A lot of the time, photographs are either taken at a beginning or at an end. High school yearbook portraits depict a strange moment where a major period of time has just ended and the next has yet to properly begin.
In this limbo, this vacuum of possibility and fear, students get their pictures taken. As a tradition, this has hardly changed since the invention of the camera—but when I found this collection of portraits in the 1901-1950 ‘Teenage’ folder in NYPL I was shocked to see how much the standard facial expression has changed.
Far from looking bored or greasy or inhibited by a mouthful of braces, these young men exude bright-eyed hope and ambition. They are dressed well, they’re all cleaned up and they look more or less at ease with their uncertain futures.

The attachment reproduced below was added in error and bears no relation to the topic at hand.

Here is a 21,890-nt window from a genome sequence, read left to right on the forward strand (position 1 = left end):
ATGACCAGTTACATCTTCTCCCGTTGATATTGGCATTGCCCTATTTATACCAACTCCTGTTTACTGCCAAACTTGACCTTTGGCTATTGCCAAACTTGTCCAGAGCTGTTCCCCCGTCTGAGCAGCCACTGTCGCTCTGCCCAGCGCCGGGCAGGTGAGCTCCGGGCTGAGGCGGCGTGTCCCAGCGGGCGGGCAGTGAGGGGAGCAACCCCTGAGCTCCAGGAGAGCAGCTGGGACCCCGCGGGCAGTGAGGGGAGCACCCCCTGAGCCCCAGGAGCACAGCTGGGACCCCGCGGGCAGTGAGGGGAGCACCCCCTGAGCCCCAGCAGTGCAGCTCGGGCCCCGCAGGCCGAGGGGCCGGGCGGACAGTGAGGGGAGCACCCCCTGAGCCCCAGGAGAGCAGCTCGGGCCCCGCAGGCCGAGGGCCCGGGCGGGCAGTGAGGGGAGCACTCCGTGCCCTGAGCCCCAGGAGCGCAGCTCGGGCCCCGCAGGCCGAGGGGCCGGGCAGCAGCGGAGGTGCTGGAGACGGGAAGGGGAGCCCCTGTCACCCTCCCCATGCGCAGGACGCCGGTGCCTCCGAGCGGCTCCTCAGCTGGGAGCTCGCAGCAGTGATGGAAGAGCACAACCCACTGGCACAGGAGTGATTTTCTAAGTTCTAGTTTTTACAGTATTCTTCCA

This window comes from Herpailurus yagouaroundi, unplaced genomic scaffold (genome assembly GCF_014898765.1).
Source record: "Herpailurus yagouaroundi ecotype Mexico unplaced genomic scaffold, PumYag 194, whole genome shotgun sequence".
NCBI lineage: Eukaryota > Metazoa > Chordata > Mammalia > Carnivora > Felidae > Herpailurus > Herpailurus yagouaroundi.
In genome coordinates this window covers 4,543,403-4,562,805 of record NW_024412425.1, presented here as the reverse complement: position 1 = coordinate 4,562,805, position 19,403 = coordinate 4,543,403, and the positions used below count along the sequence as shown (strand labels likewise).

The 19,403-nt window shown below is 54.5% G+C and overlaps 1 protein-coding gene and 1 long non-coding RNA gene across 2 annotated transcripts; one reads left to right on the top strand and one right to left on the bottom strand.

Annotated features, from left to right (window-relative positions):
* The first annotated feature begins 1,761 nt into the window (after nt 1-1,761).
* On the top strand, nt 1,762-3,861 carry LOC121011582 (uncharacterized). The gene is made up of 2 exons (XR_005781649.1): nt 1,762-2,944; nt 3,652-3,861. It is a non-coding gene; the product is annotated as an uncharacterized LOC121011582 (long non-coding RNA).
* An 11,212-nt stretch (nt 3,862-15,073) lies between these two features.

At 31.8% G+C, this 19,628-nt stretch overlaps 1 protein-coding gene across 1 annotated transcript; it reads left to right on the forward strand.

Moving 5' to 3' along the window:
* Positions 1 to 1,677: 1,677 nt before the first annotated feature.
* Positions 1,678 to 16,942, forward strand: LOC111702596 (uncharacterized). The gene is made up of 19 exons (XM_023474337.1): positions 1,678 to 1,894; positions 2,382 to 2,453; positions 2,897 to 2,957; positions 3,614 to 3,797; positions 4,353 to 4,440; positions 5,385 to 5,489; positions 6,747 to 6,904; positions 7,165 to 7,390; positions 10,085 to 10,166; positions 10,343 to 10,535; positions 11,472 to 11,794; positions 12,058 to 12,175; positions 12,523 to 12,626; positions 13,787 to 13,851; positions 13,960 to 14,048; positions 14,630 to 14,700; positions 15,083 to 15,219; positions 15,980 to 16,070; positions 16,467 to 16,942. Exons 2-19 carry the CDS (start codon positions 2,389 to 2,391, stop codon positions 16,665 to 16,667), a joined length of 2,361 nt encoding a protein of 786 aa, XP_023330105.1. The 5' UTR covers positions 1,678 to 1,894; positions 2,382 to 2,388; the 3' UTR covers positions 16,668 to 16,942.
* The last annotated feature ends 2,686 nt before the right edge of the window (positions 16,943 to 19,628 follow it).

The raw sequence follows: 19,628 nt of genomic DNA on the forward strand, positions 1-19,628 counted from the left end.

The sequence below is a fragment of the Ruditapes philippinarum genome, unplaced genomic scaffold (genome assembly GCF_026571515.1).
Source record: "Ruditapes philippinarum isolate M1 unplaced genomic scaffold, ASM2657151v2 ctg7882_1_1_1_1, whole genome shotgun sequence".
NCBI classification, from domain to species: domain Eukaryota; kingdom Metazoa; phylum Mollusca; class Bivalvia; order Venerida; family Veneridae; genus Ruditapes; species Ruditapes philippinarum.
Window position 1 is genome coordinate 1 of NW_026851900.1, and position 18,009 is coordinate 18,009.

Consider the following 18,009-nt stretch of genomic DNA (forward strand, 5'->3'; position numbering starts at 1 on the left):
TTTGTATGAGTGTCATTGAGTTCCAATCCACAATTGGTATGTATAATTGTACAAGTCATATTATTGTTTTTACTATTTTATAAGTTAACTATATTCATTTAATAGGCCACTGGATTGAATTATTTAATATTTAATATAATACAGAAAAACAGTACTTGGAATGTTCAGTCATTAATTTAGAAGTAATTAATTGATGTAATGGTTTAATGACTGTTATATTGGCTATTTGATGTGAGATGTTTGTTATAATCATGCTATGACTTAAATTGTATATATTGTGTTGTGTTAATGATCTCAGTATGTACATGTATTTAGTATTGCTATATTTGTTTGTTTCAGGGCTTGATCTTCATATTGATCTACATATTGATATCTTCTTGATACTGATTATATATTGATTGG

Perhaps they were just responding to instructions—”OK, give me a strong profile”—but I’d prefer to think they felt as positively about the world that awaited them as their softly lit faces would suggest.
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The pictures collected here are from the New York Public Library’s Picture Collection, a room full of folders upon folders of pictures. The images are torn from books and magazines, mounted onto thick card stock and cataloged by subject.